One of the main reasons why programming is hard, is because computers are slow. This may sound very counter intuitive, but the fact that computers look like they are fast because they make use of many smart tricks, most of which we are no longer aware off. It is important to realize that computers all rely on the memory piramid, where in the top of the memory there is a little very fast memory and at the bottom there is a vast amouth of slow memory (often distributed in a system called The Internet). The range in speed and size is more than 9 powers of 10. A lot of effort is spend in copy data between the kinds of memory inside this memory piramid. And to be able to implement systems that appear fast, we have to deal with all the small tricks that are used in the system to make it look fast. Knuth has said that very often premature optimization is the root of all problems. The real fact is that almost every act of programming (in an imperative language) is an act of optimization, namely finding an implementation of a function with given constraints. Take for example the simple fact that whenever we deal with an integer in a program, it is an integer within a limited range. But an integer could be arbitrary large. So as soon as you declare an integer in your program, you are performing an act of optimization, because you decide that in your case the range of values within your function are limited to a certain power of 2. (Except if your language has an implementation for BigInt, but even these always have a limit.)

Comment: Very confusing at first (Score 1) 310

by Frans Faase (#46440297) Attached to: Daylight Saving Time ...
Everytime when I stay in Ürümqi, which is the most West 'capital' in P.R. of China and almost two times zones to the west of Beijing, I have a very had time adjusting to the fact that they use Beijing time and do everything two hours later. Working hours are 10 to 14 and 16 to 20. Dinner is around 20:30. I find myself being confused and having to substract two hours from the clock to know what time of the day it is. And also having experienced a change in currency (Dutch Guilders to Euro), I expect it might take at least half a year to get used to the new times.

Comment: Google for: "elektrische fiets" (Score 1) 166

by Frans Faase (#46386085) Attached to: Invention Makes Citibikes Electric
Here in the Netherlands, where we have as many bikes as inhabitants, electrical supported bikes, have become very common. Google for "elektrische fiets" for some images of these. The battery packs are either build into the frame or put under the luggage carrier at the back. We installed under the luggage carrier, it often is a battery pack that can be taken out. The electrical motors are build into the wheel and there is a small dial on the steering wheel with which you can control the extra support needed. To still have to padel yourself, but the electronics will add some extra power to it. Often these bike have a display showing you the battery status. From a first glance these bikes look like normal bikes. Both old en young people are using these kinds of bikes.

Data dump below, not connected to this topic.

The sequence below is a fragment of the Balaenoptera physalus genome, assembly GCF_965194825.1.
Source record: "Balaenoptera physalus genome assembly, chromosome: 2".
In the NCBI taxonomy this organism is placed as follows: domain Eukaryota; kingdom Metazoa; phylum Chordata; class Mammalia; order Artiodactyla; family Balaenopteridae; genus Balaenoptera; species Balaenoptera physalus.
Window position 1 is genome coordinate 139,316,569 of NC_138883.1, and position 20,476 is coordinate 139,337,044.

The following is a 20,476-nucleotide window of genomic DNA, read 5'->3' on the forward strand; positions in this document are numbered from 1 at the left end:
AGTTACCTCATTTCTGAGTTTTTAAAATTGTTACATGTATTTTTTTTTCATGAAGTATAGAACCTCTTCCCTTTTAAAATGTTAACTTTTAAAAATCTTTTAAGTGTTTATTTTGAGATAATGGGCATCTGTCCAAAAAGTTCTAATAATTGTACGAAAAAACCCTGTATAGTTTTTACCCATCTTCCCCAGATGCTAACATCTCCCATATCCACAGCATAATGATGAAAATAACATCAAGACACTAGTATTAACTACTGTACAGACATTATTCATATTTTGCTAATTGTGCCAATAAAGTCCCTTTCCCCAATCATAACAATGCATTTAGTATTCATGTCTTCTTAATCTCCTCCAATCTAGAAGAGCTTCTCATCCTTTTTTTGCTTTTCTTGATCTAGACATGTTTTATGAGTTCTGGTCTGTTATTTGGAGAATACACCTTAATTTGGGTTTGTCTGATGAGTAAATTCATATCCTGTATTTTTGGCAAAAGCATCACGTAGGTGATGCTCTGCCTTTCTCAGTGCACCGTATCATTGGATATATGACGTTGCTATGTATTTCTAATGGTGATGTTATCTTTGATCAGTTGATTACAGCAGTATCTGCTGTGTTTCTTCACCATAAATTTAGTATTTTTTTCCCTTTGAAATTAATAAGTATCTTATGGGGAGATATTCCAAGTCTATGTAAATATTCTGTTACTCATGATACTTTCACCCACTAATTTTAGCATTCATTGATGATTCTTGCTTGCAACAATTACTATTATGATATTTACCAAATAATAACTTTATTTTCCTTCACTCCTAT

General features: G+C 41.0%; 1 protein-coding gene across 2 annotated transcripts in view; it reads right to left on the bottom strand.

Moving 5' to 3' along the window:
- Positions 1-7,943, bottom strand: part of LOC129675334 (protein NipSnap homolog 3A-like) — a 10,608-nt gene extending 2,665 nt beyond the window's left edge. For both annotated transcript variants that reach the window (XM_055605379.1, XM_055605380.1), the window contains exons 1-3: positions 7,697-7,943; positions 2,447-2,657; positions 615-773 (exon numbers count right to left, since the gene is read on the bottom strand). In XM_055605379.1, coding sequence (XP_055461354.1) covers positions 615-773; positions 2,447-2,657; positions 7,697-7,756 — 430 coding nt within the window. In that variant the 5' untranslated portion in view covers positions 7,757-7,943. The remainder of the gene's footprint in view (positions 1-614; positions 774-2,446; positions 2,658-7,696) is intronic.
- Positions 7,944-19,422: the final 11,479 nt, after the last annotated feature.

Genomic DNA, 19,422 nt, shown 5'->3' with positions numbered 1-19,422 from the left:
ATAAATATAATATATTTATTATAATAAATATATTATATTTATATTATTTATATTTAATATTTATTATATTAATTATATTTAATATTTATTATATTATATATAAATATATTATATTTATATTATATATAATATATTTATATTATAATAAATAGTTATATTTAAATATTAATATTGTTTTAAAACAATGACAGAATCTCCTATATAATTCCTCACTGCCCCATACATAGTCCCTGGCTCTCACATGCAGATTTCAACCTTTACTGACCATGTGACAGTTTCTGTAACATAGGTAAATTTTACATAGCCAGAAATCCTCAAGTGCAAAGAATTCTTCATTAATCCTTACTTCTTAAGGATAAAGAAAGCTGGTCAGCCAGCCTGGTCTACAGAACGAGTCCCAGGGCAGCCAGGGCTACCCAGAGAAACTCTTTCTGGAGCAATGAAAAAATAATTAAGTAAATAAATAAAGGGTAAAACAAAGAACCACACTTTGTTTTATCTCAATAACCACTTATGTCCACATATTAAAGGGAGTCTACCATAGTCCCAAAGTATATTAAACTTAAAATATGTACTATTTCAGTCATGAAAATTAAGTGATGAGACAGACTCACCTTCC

Comment: Re:Cameras and phones (Score 1) 87

by Frans Faase (#45956831) Attached to: CES 2014: 3-D Scanners are a Logical Next Step After 3-D Printers
It seems that all the good solutions are commercial and that most of the freeware solutions are crappy, meaning that either the UI is difficult or that the output has many artifacts or is incomplete. Still looking for a good solution with which you can create a good 3D-model using a set of pictures, like PTGui, which allows you to tweak the results of the various steps and correcting mistakes made by the automatic steps.

Comment: Why? Natural resources. (Score 3, Insightful) 197

by Frans Faase (#45953229) Attached to: How Quickly Will the Latest Arms Race Accelerate?
Why this arms race? There can only be one reason: access to natural resources. Some natural resources (such as cheap fossile fuels) are on the decline, and China wants to keeps ite growing population happy, otherwise those in power might lose their position. The other superpowers also want to keep their positions. Cheap natural resources (ranging from water to fossile fuels to rare earth metals) are an essential fact for a healthy economy.

Comment: His bio: Solution for n-particle problem (Score 3, Interesting) 162

by Frans Faase (#45927209) Attached to: Kazakh Professor Claims Solution of Another Millennium Prize Problem
In his bio it is claimed that he found explicit formulas for n-particle motion in the space (in the framework of Einstein’s relativity theory). If that would be true, I guess it would have be known in the rest of the world as well, if he had.

Comment: Results are from simulation (Score 1) 250

by Frans Faase (#44335717) Attached to: MIT Uses Machine Learning Algorithm To Make TCP Twice As Fast
If you read the page, you will see that the results are from a simulation and not based on experiments in a real network. And the given performance only works under certain stable conditions. Some remarks seem to imply that if you are moving around (like with a mobile device) the results no longer apply. Still, I believe that machine learning techniques could out perform human coded algorithms, but probably not as much as the 'theoretical' results presented in this research/paper.

Asynchronous inputs are at the root of our race problems. -- D. Winker and F. Prosser